ARM­CHAIR TRAV­ELLER

The Weekend Australian - Travel - - Front Page -

Is the land of Stars and Stripes ready for the likes of carer Lou and wheel­chair-bound Andy or the com­puter-says-no re­cep­tion­ist Carol Beer? Sun­day, 9.50pm, Ten.

It’s spring and all is bloom­ing, so the green-thumbed team is off to Can­berra’s Flo­ri­ade and Toowoomba’s Car­ni­val of Flow­ers. Fri­day, 7.30pm, Seven. Su­san Kuro­sawa gloomy, I-can’t-be­lieve-that-we-left-our-nice-house-to­come-and-live-here-for-a-week kind of way. But it’s the lit­tle things that make the dif­fer­ence. Such as the fact the vol­ume but­ton on the tele­vi­sion doesn’t work and the oven has a mind of its own, and the dish­washer needs not just pow­der but salt and Rinse-aid (and the near­est shop sell­ing Rinse-aid at this time of night is on the planet Pluto). And the toaster works only if you hold the but­ton down, which is dif­fi­cult when you have two kids un­der the age of three and the plate drawer is 10 paces away. And that once you open a win­dow, you can’t shut it.

And the big things, too. Such as the fact Wife had asked chain­saw­ing farmer if our ac­com­mo­da­tion was prop­erly sep­a­rate and he’d said it was, ex­cept for a con­nect­ing util­ity room. But in re­al­ity our liv­ing room is joined to his kitchen by a door­way, across which he has at­tached a thin piece of what I would call ply­wood. We can hear ev­ery clink and clank from his sink. We can smell ev­ery kitchen smell.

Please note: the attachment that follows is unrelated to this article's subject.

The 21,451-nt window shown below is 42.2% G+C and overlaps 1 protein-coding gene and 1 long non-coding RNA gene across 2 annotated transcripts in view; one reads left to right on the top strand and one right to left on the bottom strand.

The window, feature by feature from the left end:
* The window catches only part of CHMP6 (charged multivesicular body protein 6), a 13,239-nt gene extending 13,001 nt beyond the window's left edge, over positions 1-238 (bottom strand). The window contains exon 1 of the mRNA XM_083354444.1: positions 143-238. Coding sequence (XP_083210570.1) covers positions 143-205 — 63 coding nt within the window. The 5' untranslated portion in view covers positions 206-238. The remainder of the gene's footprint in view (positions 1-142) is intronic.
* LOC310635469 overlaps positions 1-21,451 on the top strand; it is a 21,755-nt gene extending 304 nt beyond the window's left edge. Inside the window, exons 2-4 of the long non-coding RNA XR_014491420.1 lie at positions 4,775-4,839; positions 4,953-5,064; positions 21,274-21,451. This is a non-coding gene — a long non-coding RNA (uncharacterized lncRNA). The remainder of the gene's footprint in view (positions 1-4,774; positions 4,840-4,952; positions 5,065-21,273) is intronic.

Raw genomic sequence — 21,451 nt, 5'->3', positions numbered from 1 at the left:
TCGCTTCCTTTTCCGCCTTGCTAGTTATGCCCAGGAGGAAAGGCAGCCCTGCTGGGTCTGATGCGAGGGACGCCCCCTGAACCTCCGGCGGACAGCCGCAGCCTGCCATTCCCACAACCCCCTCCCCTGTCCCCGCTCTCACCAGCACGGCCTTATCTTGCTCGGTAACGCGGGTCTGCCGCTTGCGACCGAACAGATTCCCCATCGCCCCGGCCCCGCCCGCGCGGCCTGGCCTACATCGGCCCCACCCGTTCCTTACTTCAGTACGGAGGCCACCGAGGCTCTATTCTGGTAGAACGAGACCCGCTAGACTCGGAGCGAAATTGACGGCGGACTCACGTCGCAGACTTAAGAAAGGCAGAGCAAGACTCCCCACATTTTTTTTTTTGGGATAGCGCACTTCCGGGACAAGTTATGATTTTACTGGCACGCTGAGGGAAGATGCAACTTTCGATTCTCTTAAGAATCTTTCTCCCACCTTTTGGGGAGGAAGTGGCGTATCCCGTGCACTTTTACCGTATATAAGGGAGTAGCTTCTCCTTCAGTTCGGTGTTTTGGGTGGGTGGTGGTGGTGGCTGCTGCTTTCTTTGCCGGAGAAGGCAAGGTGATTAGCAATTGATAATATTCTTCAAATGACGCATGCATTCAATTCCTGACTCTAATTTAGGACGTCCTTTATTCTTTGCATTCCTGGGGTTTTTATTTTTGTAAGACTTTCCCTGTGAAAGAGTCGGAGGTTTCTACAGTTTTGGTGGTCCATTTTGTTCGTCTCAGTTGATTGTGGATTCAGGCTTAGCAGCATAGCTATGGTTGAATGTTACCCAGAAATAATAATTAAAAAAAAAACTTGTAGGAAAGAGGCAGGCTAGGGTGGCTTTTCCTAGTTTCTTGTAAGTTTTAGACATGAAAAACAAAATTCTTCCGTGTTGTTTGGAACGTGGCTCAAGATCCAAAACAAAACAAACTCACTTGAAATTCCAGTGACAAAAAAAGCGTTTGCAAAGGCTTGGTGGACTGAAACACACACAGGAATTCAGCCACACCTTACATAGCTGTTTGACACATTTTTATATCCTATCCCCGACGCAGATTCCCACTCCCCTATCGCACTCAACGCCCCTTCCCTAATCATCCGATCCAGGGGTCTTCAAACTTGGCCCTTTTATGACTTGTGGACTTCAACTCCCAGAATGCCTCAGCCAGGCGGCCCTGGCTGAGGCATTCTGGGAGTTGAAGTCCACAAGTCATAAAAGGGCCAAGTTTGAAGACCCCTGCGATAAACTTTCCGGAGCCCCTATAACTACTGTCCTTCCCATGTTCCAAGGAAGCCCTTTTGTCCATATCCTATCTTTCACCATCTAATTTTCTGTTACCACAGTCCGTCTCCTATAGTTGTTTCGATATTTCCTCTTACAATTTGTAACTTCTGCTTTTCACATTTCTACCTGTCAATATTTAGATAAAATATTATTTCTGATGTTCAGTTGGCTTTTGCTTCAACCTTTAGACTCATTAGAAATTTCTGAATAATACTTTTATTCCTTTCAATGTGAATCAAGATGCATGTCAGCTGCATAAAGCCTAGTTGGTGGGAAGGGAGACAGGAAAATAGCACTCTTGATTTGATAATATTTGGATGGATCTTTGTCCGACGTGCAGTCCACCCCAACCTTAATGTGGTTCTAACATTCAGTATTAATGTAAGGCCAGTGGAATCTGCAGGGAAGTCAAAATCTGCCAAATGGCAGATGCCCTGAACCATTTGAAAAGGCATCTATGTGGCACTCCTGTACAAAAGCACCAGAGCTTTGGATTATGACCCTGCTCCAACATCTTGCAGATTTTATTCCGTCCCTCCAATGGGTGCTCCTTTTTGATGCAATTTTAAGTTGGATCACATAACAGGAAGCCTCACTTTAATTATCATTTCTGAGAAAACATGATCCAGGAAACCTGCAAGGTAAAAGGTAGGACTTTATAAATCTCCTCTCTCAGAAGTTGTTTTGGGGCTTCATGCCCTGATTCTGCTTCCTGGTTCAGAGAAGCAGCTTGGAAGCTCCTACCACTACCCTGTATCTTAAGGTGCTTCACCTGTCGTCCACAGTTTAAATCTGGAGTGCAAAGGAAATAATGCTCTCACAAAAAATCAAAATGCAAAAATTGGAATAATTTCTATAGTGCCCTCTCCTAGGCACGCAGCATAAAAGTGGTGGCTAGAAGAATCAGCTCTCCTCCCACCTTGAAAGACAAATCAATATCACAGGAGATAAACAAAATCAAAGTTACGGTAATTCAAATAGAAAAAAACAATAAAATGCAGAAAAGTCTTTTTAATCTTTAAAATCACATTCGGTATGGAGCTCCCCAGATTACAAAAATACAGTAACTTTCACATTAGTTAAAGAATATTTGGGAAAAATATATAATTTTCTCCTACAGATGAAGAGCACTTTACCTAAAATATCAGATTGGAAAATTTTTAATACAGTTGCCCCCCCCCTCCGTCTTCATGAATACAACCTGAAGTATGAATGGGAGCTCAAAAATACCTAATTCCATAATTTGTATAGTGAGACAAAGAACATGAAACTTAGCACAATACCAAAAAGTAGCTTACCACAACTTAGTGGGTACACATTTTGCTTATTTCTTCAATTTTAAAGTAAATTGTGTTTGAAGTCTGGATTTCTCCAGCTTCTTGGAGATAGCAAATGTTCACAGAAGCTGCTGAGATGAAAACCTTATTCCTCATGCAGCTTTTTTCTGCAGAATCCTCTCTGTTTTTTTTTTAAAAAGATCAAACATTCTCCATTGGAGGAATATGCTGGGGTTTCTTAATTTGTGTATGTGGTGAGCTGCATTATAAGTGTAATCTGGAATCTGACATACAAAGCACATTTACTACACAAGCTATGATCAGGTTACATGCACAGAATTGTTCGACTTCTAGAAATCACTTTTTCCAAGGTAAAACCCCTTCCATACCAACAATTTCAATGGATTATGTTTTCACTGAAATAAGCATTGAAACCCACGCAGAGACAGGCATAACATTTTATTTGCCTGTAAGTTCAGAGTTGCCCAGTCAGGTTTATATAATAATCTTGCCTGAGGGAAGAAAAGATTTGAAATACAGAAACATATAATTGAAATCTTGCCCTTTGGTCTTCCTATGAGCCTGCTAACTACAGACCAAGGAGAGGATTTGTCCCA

He can prob­a­bly hear me say­ing, ‘‘ This is the worst place in the world ever and I never want to come to Devon again.’’ (Which is an ex­ag­ger­a­tion but re­mem­ber I have flu and I am mis­er­able and I just want my hol­i­day cot­tage to be, well, nice.)

The two hip­pies who live in a bus at the top of the field (have I not men­tioned them?) are very friendly. They are study­ing some­thing like or­ganic farm­ing and yoga, which I never knew was a de­gree, but they take our tod­dler, who thinks the mud is bril­liant, and they show him how cows and sheep and pigs work. The farmer takes Wife and kids out on a trap, which is also nice. For them. And I sit, holed up for five whole days, watch­ing ru­ing the mo­ment I agreed to the con­cept of a 1940s farm in win­ter.

We leave a day early on the pre­text of con­tin­ued ill­ness, all po­lite hand­shakes and grat­i­tude. I’m an­noyed I don’t say any­thing about the gen­eral un­suit­abil­ity of the place for fam­i­lies in win­ter or the ply­wood par­ti­tion, but that’s the English for you.

At least I get one thing out of the hol­i­day: a con­tract, signed by Wife, stat­ing that for the next 40 years, I can choose the hol­i­days. And that shire horses are not com­pul­sory. But that a Blu-Ray disc player is. And pos­si­bly a PS3. The Sun­day Times Su­san Kuro­sawa’s later this month.

DEALS OF THE WEEK

col­umn re­turns Nine-day tour of north­ern In­dia with Real Travel; ev­ery sec­ond night’s ac­com­mo­da­tion at Fiji’s Koro Sun Re­sort on the is­land of Vanua Levu for just $1; cruis­ing China’s Yangtze River; Queens­land spring spe­cials; great sav­ings on World Ex­pe­di­tions’ Po­lar Ex­pe­ri­ence cruises; low-cost air fares to Africa. Th­ese and other money-sav­ing of­fers are fea­tured in

hol­i­day deals, up­dated daily: www.theaus­tralian.com.au/travel/dd

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